MINNEAPOLIS -- The Yankees believed that Jacoby Ellsbury and Brett Gardner would form a formidable duo atop their lineup, but they have been thrilled by how well that tandem has performed this season, helping the team score more first-inning runs than anyone.
Through the Yankees' first 94 games, they have scored 86 first-inning runs, which also marks the most runs scored by any big league club in any inning. They opened their 10-game road trip on Friday having scored seven times in their last 12 first innings.
"I think it has a lot to do with the guys we have at the top of the order and their ability to create runs and do some different things," Yankees manager Joe Girardi said. "As much as they've been on base this year, it's probably one of the reasons."
Ellsbury (.382 OBP) and Gardner (.374 OBP) might be a thorn in the sides of opposing pitchers, but the Yanks' starters love seeing their names in the lineup. Left-hander CC Sabathia, who starts against the Twins on Saturday, said that those early leads provide a significant confidence boost for a pitcher.
"You've got Ellsbury and Gardy at the top. It could be 1-0 really quick," Sabathia said. "Those guys have been putting up runs. It's a great feeling, especially if they can go out and get two or three runs, you can go out and just try to establish the strike zone and just work from there."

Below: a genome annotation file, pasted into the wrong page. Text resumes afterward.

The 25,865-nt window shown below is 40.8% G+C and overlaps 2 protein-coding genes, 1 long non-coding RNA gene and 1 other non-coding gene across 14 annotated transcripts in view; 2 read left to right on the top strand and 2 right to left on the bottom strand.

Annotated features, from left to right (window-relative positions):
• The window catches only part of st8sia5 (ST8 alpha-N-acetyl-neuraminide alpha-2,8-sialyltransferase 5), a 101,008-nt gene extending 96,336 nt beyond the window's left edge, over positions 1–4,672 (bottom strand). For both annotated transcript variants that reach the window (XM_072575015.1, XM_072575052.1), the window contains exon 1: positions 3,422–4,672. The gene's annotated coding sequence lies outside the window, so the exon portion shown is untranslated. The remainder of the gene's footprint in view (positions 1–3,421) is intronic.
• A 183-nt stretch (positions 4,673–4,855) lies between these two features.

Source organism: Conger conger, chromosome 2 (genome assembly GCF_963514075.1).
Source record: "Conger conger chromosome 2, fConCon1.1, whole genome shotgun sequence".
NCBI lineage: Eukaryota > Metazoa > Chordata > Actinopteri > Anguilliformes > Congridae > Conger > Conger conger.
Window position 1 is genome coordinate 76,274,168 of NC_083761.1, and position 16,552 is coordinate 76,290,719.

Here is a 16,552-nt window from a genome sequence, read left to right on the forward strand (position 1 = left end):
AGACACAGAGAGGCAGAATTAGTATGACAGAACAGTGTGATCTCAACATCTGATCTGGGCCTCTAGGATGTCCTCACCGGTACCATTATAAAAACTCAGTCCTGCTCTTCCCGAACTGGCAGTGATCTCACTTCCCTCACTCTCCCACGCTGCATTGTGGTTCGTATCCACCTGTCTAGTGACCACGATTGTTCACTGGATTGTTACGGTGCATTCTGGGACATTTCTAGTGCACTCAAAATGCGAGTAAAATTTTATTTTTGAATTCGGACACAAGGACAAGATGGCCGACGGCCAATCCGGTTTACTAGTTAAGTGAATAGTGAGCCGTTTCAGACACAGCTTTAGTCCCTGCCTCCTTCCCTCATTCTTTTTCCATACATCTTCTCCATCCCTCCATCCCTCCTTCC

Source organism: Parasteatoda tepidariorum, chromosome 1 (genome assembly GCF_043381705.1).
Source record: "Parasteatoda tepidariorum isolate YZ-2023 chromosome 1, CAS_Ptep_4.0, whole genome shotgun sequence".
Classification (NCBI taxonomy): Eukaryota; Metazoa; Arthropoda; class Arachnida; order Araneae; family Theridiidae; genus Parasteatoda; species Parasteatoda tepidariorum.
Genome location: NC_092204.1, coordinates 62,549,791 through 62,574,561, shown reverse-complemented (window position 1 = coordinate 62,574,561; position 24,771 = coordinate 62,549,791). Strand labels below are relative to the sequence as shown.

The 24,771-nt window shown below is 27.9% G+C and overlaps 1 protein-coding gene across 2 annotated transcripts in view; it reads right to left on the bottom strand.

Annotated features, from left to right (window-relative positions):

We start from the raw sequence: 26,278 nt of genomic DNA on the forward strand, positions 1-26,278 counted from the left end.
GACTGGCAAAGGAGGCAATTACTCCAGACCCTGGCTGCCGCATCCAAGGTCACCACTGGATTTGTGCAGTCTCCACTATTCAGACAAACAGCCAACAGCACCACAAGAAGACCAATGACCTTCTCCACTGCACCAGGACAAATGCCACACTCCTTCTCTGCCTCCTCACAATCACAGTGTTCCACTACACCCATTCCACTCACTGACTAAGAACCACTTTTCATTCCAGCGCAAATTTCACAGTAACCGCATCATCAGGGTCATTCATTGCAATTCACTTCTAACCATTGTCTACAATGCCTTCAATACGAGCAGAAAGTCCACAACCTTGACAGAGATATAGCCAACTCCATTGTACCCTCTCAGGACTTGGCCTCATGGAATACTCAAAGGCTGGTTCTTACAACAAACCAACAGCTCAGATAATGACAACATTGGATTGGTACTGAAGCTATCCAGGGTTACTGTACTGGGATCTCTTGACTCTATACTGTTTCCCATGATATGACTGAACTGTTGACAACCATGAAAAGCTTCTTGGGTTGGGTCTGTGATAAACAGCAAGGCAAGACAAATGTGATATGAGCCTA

Ellsbury missed a significant portion of the first half due to a right knee sprain, but he was one of the Yanks' most productive hitters at the time of the injury and has showed signs of heating up again, going 3-for-4 with a double, homer and four RBIs in Thursday's 9-3 victory over the Orioles.
Gardner has been a constant presence atop the order, securing his first All-Star selection this year. He entered play Friday having reached base in 24 straight games since June 22, tied for the longest streak of his career, and ranked fourth in the Majors with 66 runs scored.
"I think it's business as usual," Girardi said. "I think they're always trying to get on, but when you have two of them back to back that are on almost each one of them 40 percent of the time, there's a good chance that one of them is going to be on."
The Yankees attribute a good portion of Alex Rodriguez's success this year to his transition into a full-time DH, which has been keeping him fresh. Rodriguez hasn't played the field since May 23 vs. Texas; since then, he has posted an .861 OPS with 10 homers in 48 games.
"I think he bought into the idea pretty quickly. I think the results were there," Girardi said. "When there's results, I think it's always easier to buy into an idea or an opportunity. When he was having a lot of success just DHing, I think he became comfortable with it."
Bryan Hoch is a reporter for MLB.com. Follow him on Twitter @bryanhoch, on Facebook and read his MLBlog, Bombers Beat. This story was not subject to the approval of Major League Baseball or its clubs.